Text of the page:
If I navigate around the kitchen in my parents’ house, I find many familiar objects, and each brings to mind a powerful memory. Wooden spoons, large metal mixing bowls, and white cutting boards remind me of the countless meals they have helped to prepare and the endless hours I’ve spent in happy fascination, watching Mom or Dad turn a handful of ingredients into something delectable.
As children, my siblings and I were welcomed into the kitchen and given tasks to complete. We started with washing vegetables, then we graduated to grating cheese or peeling carrots. Eventually, we learned to assemble whole dishes by ourselves, and we could proudly claim at the next family dinner, “I made that!”
One of my most vivid kitchen memories is a scene that often repeats, varying slightly each time. It begins with my father’s voice calling, “Emily where are you?” because I’m not in the kitchen at the time. If I respond by saying, “I’m folding laundry,” or “I’m getting ready to go out,” his answer is always the same. “I need you in here.”
As I’m making my way to the kitchen, I hear him banging a spatula on the side of the food processor or one of our large metal mixing bowls. When I enter the kitchen, he says a variation of one of the following: “Get a spoon,” (handing me a chip or a wedge of pita), “Here’s your testing implement,” or simply, “Try this.” The next thing he says is always the same, whether I’m tasting spaghetti sauce, hummus, clam chowder, olive spread, salsa, chili, or guacamole. He turns away from the counter to face me and says, “What does it need?”
At this point, I take a minute to savor the mouthful he’s loaded onto the spoon, chip, or pita wedge, knowing that he expects me to talk about the complex flavors I’m tasting. Here, I must tell him whether it needs paprika, garlic, lemon juice or zest, onions, a pinch of cinnamon, allspice — an infinite and well-stocked cabinet of spices looms before me and Dad grins at me expectantly. If I remain quiet, he gently prompts, “Well, what does it need?”
I can’t remember how old I was when Dad first began consulting me on the seasoning of his dishes, a task he could easily do on his own. Many can attest to his wonderful culinary skills. He would make jokes about my “superior palate” and say that he needed my expertise, even if I hadn’t been involved in the initial stages of making the food. It slowly dawned on me that Dad never contradicted the seasoning I advised, that he always added what I suggested and thoughtfully considered my comments. Later, he would tell anyone who commented on the food that I had helped him season it and that he had done exactly as I’d suggested.
Looking back across the many meals we’ve cooked together, I still find it strange that he defers to me when it comes to seasoning. He has more experience in the kitchen preparing all kinds of things I haven’t even attempted, and he has a knack for knowing which flavors will complement the ingredients he’s chosen. Even as I’m suggesting seasonings, he tells me things about the food we’re preparing, instructing me in the use of the garlic press or showing me how to steam broccoli. He shows me how to use his large chef’s knife to chop vegetables, turning them flat-side down on the cutting board so that they don’t roll away. He tells me that I’ll know when the bacon’s done cooking because, “It’ll stop talking to you” — meaning, the pan will grow quiet. Dad explains that this is because, as the water in the bacon cooks out, it makes the familiar sizzling noise.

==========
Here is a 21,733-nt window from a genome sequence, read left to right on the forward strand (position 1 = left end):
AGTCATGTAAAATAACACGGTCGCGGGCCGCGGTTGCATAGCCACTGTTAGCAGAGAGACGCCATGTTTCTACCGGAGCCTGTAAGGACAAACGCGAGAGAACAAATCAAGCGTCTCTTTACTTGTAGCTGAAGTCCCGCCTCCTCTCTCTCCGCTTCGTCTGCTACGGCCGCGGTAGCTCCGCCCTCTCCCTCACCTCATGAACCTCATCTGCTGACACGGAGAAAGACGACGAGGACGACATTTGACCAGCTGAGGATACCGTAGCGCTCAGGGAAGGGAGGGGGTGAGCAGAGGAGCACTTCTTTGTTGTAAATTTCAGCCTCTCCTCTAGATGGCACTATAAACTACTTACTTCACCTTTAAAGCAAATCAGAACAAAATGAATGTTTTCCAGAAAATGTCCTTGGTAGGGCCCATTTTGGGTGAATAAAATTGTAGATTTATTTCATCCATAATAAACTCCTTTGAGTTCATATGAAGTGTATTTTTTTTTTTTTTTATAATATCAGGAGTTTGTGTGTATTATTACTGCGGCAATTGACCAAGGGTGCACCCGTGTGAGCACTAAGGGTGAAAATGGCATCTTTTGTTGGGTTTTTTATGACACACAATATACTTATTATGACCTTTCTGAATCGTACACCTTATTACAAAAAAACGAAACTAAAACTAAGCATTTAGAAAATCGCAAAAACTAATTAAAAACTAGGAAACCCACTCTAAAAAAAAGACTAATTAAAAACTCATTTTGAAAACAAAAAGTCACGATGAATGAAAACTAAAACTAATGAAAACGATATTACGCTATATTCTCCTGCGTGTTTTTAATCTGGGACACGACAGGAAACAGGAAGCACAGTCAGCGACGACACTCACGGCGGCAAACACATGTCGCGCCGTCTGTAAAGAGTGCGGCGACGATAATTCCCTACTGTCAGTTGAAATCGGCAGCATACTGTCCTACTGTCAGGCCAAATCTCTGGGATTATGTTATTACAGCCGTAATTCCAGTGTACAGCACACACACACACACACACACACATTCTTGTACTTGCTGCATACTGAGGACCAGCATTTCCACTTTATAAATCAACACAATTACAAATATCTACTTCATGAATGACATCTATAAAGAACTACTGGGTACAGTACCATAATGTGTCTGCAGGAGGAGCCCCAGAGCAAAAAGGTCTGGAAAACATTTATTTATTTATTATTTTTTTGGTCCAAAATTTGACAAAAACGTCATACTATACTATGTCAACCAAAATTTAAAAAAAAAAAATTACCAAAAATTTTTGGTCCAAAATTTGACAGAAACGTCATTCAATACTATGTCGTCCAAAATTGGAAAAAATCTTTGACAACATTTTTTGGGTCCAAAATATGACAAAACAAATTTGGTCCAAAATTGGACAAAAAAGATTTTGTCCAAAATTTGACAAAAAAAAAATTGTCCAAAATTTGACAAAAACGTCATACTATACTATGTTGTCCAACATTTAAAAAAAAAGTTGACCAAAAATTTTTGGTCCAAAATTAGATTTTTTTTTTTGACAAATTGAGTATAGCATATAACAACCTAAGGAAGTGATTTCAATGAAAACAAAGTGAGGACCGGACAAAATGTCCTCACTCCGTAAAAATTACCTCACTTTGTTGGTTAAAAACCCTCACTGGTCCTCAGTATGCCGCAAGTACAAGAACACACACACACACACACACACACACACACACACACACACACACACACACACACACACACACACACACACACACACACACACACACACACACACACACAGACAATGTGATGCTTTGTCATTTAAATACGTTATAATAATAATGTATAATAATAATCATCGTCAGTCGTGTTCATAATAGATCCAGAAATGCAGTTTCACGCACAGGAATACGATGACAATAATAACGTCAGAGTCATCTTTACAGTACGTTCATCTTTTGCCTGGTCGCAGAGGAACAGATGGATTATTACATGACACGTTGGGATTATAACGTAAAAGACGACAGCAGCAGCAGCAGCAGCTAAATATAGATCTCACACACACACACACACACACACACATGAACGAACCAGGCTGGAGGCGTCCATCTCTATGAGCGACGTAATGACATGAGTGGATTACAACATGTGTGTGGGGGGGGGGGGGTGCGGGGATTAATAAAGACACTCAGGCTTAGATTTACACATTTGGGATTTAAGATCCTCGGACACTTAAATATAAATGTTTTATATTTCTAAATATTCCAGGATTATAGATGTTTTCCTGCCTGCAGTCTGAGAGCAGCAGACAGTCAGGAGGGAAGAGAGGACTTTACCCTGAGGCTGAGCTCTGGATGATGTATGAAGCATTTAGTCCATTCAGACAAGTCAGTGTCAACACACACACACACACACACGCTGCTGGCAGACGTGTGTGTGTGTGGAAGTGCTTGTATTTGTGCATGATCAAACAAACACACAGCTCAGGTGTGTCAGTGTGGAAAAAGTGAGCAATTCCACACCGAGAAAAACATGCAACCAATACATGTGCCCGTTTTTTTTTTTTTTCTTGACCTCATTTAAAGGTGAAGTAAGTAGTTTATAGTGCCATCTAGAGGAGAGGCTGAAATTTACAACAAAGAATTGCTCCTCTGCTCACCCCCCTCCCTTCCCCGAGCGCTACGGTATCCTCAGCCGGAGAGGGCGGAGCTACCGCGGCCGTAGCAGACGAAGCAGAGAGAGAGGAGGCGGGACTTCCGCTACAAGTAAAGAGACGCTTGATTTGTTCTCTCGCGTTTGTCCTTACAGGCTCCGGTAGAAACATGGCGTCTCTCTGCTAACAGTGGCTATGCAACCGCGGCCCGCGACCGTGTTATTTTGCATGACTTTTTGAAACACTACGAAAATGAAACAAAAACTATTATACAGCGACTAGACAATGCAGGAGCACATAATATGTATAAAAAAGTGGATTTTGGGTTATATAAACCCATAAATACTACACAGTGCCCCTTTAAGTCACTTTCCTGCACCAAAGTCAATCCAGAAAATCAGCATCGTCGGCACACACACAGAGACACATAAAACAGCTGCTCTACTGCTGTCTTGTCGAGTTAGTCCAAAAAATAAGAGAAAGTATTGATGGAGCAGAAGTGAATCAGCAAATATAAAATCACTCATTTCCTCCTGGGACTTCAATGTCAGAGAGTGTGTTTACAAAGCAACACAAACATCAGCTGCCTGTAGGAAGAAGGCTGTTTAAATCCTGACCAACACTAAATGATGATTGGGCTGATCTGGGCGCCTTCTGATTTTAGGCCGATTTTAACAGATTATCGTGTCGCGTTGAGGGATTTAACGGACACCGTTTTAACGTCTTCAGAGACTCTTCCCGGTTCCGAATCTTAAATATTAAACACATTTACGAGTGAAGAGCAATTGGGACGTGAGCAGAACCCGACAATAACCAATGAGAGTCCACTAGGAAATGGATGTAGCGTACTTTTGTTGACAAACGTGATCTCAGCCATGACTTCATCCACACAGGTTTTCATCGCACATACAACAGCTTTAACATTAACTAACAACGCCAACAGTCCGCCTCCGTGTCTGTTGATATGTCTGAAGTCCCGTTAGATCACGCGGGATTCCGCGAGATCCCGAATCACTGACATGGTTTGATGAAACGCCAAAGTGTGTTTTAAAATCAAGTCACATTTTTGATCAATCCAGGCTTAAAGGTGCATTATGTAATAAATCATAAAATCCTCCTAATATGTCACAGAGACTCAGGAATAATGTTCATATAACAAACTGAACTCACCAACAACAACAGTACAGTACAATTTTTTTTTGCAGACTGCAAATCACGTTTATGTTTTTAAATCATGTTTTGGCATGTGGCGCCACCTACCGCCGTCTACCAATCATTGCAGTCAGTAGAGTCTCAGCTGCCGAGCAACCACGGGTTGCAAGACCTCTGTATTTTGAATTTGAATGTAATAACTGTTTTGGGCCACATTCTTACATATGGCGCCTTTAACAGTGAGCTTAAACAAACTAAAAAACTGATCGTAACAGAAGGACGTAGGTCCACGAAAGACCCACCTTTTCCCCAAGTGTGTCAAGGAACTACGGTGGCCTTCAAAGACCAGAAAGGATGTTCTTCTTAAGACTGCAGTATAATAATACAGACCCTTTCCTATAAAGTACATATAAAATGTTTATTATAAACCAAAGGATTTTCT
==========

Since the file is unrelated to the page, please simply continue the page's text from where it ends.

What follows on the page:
So why would he trust me? As I stand next to the huge mixing bowl watching him fold the tahini and lemon juice into this particular batch of hummus, I think, “I’m just a kid.”
And it dawns on me.
When it comes to garlic and pepper, he lets me call the shots, because he trusts my palate, but he is not focusing on his trust. He’s trying to get me to trust myself. He follows my advice so that I’ll understand the consequences of my choices. I’ll know what a little more garlic and a pinch of cinnamon do to the chili — and when the changes I suggest turn into fantastic tastes, Dad wants me to know that I made them happen.
Dad and I stand next to the stove as he stirs his giant pot of clam chowder, one of my favorites. I stand by the cutting board as he chops green onion or opens cans. We chat about the meal to come, both getting excited. He has done the research, looking at dozens of versions of the same recipe, but he doesn’t cook with the recipe in hand. He improvises on the theme.
As I listen to him explain the intricacies of his latest creation, blueberry pancakes with lime zest and spices, I realize that I cook the same way – doing the research and the tossing the recipes aside. We stumble upon rare ingredients in the grocery store, and we both start gushing about what we could do with them. He hands me a bottle of pomegranate molasses and says, “Look, isn’t this neat?” We immediately begin to dream up uses for it, and I slip it into the cart.
I come by my love of good food honestly. Growing up with parents who are both excellent cooks will do that to a person. But I would never have trusted my own culinary intuition if Dad had not put me through my paces as his personal food critic, taken me to the store to pick out my own garlic press and red cutting board (a high contrast surface for chopping vegetables), and indulged every request I made for fancy ingredients that most college students wouldn’t even know how to pronounce.
Dad teases me about my gourmet tastes and surprises me with a new cheese in the same conversation. He refills my spice containers and haggles at the farmers’ market to get me the best mangoes and ginger.
To me, the best moments aren’t peeling the delicious golden mangoes or unwrapping the Stilton with apricots. They’re the moments I spent standing next to him in the kitchen, when we’re working together to make something we love for the people we love.